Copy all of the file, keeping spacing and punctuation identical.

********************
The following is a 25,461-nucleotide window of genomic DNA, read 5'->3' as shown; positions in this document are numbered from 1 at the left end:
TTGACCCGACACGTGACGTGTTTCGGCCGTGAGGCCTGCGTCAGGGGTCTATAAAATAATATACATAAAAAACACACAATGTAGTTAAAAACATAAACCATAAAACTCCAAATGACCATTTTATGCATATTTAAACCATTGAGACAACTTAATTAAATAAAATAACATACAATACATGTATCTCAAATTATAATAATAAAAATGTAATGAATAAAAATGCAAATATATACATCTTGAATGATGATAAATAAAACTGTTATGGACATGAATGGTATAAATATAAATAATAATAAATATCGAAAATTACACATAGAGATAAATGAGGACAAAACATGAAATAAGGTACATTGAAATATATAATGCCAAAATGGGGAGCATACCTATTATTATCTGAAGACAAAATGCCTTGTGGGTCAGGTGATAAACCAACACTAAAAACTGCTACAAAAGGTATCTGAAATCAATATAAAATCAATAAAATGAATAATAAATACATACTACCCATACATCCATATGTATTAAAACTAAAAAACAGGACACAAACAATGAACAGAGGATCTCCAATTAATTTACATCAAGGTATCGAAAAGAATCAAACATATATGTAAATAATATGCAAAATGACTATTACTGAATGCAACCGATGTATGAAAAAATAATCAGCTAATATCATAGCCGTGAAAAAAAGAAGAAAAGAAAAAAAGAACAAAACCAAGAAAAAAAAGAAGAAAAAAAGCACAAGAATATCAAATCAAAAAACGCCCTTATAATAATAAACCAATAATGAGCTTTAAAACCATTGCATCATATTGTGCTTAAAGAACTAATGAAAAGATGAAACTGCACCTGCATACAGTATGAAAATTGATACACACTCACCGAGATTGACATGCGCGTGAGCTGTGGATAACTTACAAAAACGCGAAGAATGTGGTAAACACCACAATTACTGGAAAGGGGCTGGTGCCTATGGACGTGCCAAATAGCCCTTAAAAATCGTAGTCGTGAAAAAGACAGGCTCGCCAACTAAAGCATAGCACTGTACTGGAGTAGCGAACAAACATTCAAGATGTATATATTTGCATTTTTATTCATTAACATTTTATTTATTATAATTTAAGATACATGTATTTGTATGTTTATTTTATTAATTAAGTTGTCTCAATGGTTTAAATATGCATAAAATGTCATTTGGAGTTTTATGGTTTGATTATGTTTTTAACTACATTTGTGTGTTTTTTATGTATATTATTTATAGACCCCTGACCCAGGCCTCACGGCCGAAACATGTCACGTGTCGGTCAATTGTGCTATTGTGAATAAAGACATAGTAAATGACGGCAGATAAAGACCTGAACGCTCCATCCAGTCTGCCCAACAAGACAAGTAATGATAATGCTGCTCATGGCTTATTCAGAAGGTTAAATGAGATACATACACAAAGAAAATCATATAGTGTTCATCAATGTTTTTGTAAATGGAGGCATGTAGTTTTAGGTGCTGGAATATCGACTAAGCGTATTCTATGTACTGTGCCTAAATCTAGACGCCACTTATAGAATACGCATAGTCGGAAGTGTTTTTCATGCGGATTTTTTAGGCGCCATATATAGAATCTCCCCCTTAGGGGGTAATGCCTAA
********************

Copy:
The following is a 25,461-nucleotide window of genomic DNA, read 5'->3' as shown; positions in this document are numbered from 1 at the left end:
TTGACCCGACACGTGACGTGTTTCGGCCGTGAGGCCTGCGTCAGGGGTCTATAAAATAATATACATAAAAAACACACAATGTAGTTAAAAACATAAACCATAAAACTCCAAATGACCATTTTATGCATATTTAAACCATTGAGACAACTTAATTAAATAAAATAACATACAATACATGTATCTCAAATTATAATAATAAAAATGTAATGAATAAAAATGCAAATATATACATCTTGAATGATGATAAATAAAACTGTTATGGACATGAATGGTATAAATATAAATAATAATAAATATCGAAAATTACACATAGAGATAAATGAGGACAAAACATGAAATAAGGTACATTGAAATATATAATGCCAAAATGGGGAGCATACCTATTATTATCTGAAGACAAAATGCCTTGTGGGTCAGGTGATAAACCAACACTAAAAACTGCTACAAAAGGTATCTGAAATCAATATAAAATCAATAAAATGAATAATAAATACATACTACCCATACATCCATATGTATTAAAACTAAAAAACAGGACACAAACAATGAACAGAGGATCTCCAATTAATTTACATCAAGGTATCGAAAAGAATCAAACATATATGTAAATAATATGCAAAATGACTATTACTGAATGCAACCGATGTATGAAAAAATAATCAGCTAATATCATAGCCGTGAAAAAAAGAAGAAAAGAAAAAAAGAACAAAACCAAGAAAAAAAAGAAGAAAAAAAGCACAAGAATATCAAATCAAAAAACGCCCTTATAATAATAAACCAATAATGAGCTTTAAAACCATTGCATCATATTGTGCTTAAAGAACTAATGAAAAGATGAAACTGCACCTGCATACAGTATGAAAATTGATACACACTCACCGAGATTGACATGCGCGTGAGCTGTGGATAACTTACAAAAACGCGAAGAATGTGGTAAACACCACAATTACTGGAAAGGGGCTGGTGCCTATGGACGTGCCAAATAGCCCTTAAAAATCGTAGTCGTGAAAAAGACAGGCTCGCCAACTAAAGCATAGCACTGTACTGGAGTAGCGAACAAACATTCAAGATGTATATATTTGCATTTTTATTCATTAACATTTTATTTATTATAATTTAAGATACATGTATTTGTATGTTTATTTTATTAATTAAGTTGTCTCAATGGTTTAAATATGCATAAAATGTCATTTGGAGTTTTATGGTTTGATTATGTTTTTAACTACATTTGTGTGTTTTTTATGTATATTATTTATAGACCCCTGACCCAGGCCTCACGGCCGAAACATGTCACGTGTCGGTCAATTGTGCTATTGTGAATAAAGACATAGTAAATGACGGCAGATAAAGACCTGAACGCTCCATCCAGTCTGCCCAACAAGACAAGTAATGATAATGCTGCTCATGGCTTATTCAGAAGGTTAAATGAGATACATACACAAAGAAAATCATATAGTGTTCATCAATGTTTTTGTAAATGGAGGCATGTAGTTTTAGGTGCTGGAATATCGACTAAGCGTATTCTATGTACTGTGCCTAAATCTAGACGCCACTTATAGAATACGCATAGTCGGAAGTGTTTTTCATGCGGATTTTTTAGGCGCCATATATAGAATCTCCCCCTTAGGGGGTAATGCCTAA